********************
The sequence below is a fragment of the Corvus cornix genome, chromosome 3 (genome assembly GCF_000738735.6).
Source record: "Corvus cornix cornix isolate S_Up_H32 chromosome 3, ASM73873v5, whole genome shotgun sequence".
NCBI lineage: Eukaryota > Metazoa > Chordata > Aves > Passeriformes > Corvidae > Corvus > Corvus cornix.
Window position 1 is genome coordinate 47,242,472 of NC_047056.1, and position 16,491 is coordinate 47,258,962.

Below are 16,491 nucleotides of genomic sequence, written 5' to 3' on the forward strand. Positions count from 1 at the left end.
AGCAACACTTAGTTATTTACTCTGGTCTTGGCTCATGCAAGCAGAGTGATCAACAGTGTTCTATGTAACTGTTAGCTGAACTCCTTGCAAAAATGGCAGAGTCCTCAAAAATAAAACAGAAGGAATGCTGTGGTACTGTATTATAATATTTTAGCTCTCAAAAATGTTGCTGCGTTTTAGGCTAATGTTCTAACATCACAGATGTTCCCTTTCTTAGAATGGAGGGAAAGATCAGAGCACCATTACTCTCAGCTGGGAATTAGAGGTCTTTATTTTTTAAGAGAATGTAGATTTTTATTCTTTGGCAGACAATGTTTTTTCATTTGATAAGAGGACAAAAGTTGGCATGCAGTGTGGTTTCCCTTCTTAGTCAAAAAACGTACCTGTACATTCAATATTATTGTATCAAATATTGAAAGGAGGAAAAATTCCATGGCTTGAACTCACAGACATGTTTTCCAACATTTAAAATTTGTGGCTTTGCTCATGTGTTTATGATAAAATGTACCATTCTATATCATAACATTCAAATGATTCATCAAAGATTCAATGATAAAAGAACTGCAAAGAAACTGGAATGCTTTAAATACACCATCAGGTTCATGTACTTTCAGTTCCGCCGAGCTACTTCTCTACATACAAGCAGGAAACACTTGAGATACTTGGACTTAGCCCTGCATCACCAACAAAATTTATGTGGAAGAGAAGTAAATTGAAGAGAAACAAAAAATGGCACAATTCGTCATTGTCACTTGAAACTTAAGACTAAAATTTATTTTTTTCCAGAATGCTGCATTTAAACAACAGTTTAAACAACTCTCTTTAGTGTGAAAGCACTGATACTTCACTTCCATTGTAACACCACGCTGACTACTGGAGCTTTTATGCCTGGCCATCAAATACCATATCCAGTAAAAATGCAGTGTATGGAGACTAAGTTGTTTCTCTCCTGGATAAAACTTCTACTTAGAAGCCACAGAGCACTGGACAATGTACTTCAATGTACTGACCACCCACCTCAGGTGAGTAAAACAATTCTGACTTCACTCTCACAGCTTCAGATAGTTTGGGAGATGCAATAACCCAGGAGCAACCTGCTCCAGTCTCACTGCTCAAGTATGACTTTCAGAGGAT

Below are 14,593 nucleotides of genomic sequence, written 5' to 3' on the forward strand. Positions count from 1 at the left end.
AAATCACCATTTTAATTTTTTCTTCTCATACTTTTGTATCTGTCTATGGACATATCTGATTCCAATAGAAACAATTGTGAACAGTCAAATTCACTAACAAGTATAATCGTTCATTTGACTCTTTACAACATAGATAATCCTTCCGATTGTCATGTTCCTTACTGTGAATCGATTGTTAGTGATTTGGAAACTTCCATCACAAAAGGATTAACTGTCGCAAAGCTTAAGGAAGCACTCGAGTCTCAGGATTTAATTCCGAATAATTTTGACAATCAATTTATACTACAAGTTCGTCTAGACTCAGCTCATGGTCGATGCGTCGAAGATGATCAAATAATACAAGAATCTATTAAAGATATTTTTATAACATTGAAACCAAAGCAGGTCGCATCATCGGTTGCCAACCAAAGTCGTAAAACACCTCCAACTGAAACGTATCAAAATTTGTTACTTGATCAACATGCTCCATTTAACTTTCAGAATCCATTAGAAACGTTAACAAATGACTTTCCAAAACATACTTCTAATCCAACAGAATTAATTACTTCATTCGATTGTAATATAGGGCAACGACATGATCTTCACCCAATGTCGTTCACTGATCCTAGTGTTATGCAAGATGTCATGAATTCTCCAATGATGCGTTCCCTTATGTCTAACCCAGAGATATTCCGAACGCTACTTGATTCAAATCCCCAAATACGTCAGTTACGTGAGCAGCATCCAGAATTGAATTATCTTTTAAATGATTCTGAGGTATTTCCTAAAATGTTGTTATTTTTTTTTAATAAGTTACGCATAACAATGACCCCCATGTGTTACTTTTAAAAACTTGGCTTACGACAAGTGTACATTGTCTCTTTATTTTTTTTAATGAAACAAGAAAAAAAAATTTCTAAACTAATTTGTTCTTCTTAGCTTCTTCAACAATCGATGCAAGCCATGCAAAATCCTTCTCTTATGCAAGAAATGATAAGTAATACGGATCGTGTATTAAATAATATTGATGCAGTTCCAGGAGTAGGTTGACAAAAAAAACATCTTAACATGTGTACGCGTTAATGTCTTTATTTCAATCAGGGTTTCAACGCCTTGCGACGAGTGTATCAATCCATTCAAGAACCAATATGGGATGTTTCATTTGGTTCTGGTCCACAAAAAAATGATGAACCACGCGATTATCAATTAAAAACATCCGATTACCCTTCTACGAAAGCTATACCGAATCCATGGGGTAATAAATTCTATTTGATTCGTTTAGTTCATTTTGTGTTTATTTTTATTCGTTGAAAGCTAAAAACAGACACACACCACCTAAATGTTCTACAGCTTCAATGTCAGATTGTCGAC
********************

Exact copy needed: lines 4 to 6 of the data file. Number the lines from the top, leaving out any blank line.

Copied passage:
Window position 1 is genome coordinate 47,242,472 of NC_047056.1, and position 16,491 is coordinate 47,258,962.

Below are 16,491 nucleotides of genomic sequence, written 5' to 3' on the forward strand. Positions count from 1 at the left end.
AGCAACACTTAGTTATTTACTCTGGTCTTGGCTCATGCAAGCAGAGTGATCAACAGTGTTCTATGTAACTGTTAGCTGAACTCCTTGCAAAAATGGCAGAGTCCTCAAAAATAAAACAGAAGGAATGCTGTGGTACTGTATTATAATATTTTAGCTCTCAAAAATGTTGCTGCGTTTTAGGCTAATGTTCTAACATCACAGATGTTCCCTTTCTTAGAATGGAGGGAAAGATCAGAGCACCATTACTCTCAGCTGGGAATTAGAGGTCTTTATTTTTTAAGAGAATGTAGATTTTTATTCTTTGGCAGACAATGTTTTTTCATTTGATAAGAGGACAAAAGTTGGCATGCAGTGTGGTTTCCCTTCTTAGTCAAAAAACGTACCTGTACATTCAATATTATTGTATCAAATATTGAAAGGAGGAAAAATTCCATGGCTTGAACTCACAGACATGTTTTCCAACATTTAAAATTTGTGGCTTTGCTCATGTGTTTATGATAAAATGTACCATTCTATATCATAACATTCAAATGATTCATCAAAGATTCAATGATAAAAGAACTGCAAAGAAACTGGAATGCTTTAAATACACCATCAGGTTCATGTACTTTCAGTTCCGCCGAGCTACTTCTCTACATACAAGCAGGAAACACTTGAGATACTTGGACTTAGCCCTGCATCACCAACAAAATTTATGTGGAAGAGAAGTAAATTGAAGAGAAACAAAAAATGGCACAATTCGTCATTGTCACTTGAAACTTAAGACTAAAATTTATTTTTTTCCAGAATGCTGCATTTAAACAACAGTTTAAACAACTCTCTTTAGTGTGAAAGCACTGATACTTCACTTCCATTGTAACACCACGCTGACTACTGGAGCTTTTATGCCTGGCCATCAAATACCATATCCAGTAAAAATGCAGTGTATGGAGACTAAGTTGTTTCTCTCCTGGATAAAACTTCTACTTAGAAGCCACAGAGCACTGGACAATGTACTTCAATGTACTGACCACCCACCTCAGGTGAGTAAAACAATTCTGACTTCACTCTCACAGCTTCAGATAGTTTGGGAGATGCAATAACCCAGGAGCAACCTGCTCCAGTCTCACTGCTCAAGTATGACTTTCAGAGGAT